The government routinely uses the state-owned media to threaten NGOs believed to be aligned with Western interests or the political opposition. In April 2007, the government threatened to deregister all NGOs with ties to Western countries, though no action was taken. Members of politically oriented NGOs are routinely arrested, imprisoned, and assaulted. Security forces have at times prevented humanitarian agencies from delivering aid in rural areas; in June 2008, the government ordered a halt to all nongovernmental humanitarian work, including the distribution of food aid.
The right to collective labor action is limited under the Labor Relations Amendment Act (LRAA), which allows the government to veto collective bargaining agreements that are deemed harmful to the economy. Although strikes are allowed in all but “essential” industries, they require onerous notification and arbitration procedures and are often declared illegal. Managers in all sectors are prevented from striking. The 2005 Labor Amendment Act prevents public-sector employees from joining or forming unions or engaging in collective bargaining, though these restrictions are not enforced. All unions must register with the Ministry of Public Service, Labor, and Social Welfare.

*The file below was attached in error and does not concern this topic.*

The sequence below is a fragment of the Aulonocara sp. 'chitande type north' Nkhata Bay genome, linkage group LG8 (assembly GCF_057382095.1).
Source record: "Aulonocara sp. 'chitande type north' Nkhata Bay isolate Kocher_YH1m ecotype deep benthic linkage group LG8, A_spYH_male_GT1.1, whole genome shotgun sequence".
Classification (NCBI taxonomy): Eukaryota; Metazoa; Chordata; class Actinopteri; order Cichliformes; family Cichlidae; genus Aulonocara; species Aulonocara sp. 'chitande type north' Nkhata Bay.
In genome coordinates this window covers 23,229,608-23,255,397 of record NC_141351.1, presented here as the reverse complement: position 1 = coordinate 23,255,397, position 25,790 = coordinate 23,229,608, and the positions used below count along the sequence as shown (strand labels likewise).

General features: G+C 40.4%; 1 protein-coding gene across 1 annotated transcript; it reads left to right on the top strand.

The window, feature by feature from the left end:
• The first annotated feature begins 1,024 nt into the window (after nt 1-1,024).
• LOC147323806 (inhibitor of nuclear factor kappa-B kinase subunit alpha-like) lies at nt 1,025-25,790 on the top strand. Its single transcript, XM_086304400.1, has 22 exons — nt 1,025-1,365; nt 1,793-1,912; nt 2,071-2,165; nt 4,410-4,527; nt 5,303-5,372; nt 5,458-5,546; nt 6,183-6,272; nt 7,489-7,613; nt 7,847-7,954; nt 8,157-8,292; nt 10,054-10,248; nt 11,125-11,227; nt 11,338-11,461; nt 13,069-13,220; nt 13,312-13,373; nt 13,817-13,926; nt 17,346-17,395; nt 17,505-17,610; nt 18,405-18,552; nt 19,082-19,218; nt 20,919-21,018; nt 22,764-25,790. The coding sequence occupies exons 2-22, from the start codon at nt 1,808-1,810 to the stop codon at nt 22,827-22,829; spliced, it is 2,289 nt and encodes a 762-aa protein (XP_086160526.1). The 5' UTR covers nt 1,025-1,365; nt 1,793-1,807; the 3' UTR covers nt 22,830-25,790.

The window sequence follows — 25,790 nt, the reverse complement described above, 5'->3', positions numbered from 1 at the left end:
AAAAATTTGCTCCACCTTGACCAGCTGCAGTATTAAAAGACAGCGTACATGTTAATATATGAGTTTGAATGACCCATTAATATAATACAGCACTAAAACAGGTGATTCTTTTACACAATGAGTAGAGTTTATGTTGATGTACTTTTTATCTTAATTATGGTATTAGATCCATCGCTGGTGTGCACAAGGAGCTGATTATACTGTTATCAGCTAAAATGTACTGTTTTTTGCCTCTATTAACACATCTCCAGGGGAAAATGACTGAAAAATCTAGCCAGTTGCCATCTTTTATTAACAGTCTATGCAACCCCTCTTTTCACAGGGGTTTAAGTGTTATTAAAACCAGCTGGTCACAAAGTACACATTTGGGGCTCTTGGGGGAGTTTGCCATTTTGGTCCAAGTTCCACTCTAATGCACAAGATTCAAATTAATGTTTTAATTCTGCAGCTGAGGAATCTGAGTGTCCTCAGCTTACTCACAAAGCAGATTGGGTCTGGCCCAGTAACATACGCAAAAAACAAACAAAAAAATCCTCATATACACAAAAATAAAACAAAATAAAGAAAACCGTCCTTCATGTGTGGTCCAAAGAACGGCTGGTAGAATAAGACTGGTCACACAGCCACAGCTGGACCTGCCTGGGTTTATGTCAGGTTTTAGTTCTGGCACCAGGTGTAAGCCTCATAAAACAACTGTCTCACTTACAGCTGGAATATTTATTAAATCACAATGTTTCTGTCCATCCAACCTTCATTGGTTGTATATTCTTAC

The independent Zimbabwean Congress of Trade Unions (ZCTU) has led resistance to Mugabe’s rule and was a driving force behind the formation of the Movement for Democratic Change (MDC), the main opposition bloc. The ZCTU has consequently become a target for repression, and its members have been routinely harassed both inside and outside the workplace. In recent years, several hundred ZCTU members have been arrested at demonstrations and meetings, and in 2007, security forces raided ZCTU offices during a countrywide crackdown on the political opposition. The government has created a rival trade-union umbrella organization, the Zimbabwe Federation of Trade Unions, to try to undermine the ZCTU, sometimes using violent tactics.
Freedom of Assembly